On September 22, 2020, the U.S. Department of Labor (DOL) announced a proposed rule clarifying the definition of employee under the Fair Labor Standards Act (FLSA) as it relates to independent contractors.
“The Department’s proposal aims to bring clarity and consistency to the determination of who’s an independent contractor under the Fair Labor Standards Act,” said Secretary of Labor Eugene Scalia. “Once finalized, it will make it easier to identify employees covered by the Act, while respecting the decision other workers make to pursue the freedom and entrepreneurialism associated with being an independent contractor.”
The DOL’s proposed rule, however, has been sharply criticized as being a more employer friendly interpretation of employee status under the Fair Labor Standards Act than the DOL applied during the Obama administration.
The Department’s proposed rule would:
- Adopt an “economic reality” test to determine a worker’s status as an FLSA employee or an independent contractor. The test considers whether a worker is in business for himself or herself (independent contractor) or is economically dependent on a putative employer for work (employee);
- Identify and explain two “core factors,” specifically the nature and degree of the worker’s control over the work, and the worker’s opportunity for profit or loss based on initiative and/or investment. These factors help determine if a worker is economically dependent on someone else’s business or is in business for himself or herself;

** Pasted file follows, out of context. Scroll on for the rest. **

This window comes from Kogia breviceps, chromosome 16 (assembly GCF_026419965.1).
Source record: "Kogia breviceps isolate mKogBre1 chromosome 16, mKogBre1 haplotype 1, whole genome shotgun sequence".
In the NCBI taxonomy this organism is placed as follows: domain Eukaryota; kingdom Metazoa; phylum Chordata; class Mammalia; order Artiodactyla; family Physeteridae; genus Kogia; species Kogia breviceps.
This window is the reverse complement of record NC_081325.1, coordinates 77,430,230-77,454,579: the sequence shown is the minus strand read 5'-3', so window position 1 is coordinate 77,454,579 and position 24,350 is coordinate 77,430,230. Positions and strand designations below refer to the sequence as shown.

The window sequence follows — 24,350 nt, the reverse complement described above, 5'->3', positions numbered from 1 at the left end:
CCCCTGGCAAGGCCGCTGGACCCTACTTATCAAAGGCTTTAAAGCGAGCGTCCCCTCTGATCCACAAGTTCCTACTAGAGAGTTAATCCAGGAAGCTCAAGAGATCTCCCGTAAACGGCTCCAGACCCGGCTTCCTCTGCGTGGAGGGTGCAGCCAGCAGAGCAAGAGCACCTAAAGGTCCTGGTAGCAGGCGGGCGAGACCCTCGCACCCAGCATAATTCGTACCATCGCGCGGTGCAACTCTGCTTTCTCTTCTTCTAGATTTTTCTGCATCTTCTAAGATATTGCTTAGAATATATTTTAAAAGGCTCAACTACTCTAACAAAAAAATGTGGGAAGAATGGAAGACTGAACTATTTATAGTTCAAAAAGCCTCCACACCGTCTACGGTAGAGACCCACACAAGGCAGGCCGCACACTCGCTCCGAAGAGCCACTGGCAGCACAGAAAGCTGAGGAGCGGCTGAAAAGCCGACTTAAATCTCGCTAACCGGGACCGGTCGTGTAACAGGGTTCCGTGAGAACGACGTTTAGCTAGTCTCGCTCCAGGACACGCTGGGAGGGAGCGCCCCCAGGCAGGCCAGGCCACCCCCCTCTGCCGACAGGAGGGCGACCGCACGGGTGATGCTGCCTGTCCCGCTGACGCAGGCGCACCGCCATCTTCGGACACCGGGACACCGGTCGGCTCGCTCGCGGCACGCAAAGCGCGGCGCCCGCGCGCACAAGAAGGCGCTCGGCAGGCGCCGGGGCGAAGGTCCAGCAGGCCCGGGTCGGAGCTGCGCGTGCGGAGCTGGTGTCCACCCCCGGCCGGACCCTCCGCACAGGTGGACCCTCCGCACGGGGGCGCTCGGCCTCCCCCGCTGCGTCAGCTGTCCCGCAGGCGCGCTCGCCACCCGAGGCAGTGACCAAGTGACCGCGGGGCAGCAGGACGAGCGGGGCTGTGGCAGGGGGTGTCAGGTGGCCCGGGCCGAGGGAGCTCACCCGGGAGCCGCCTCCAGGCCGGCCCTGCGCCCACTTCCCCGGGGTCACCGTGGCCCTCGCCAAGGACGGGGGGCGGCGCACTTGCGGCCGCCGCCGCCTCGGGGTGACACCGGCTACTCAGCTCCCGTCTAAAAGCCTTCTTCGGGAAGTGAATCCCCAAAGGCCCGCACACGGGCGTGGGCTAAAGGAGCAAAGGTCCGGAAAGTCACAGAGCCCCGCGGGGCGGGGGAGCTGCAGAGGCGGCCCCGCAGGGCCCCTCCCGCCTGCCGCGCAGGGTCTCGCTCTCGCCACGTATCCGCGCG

- Identify three other factors that may serve as additional guideposts in the analysis: the amount of skill required for the work; the degree of permanence of the working relationship between the worker and the potential employer; and whether the work is part of an integrated unit of production; and
- Advise that the actual practice is more relevant than what may be contractually or theoretically possible in determining whether a worker is an employee or an independent contractor.
The agency proposed giving greater weight to two factors as determinative of status: (1) the nature and degree of the employer’s control over the work and (2) the worker’s opportunity for profit or loss based on personal initiative or investment. The proposed rule contemplates three additional “guideposts,” which would be useful in the analysis when the initial two factors are conflicting, according to a senior DOL official on a media call. The additional criteria are the amount of skill required in the work, the degree of permanence in the work relationship, and whether the work is part of an integrated unit of production.
This Notice of Proposed Rulemaking (NPRM) is available for review and public comment for 30 days after it is published in the Federal Register, which is significantly shorter than the more typical 60 or 90 day period for the public to weigh-in, indicating that the administration is fast-tracking the rule change.
A senior DOL official on the press call acknowledged that federal judges may opt not to give deference to this rule, once finalized, adding, “We do believe that the way we have articulated it is going to be highly persuasive to courts and to businesses and to individuals who want to be independent contractors across the country.”
Unions and Democrats generally favor the contrary approach of expanding employee status, contending that workers are often misclassified as independent contractors, which allows companies to dictate workers’ economic conditions while denying them benefits and basic workplace protections.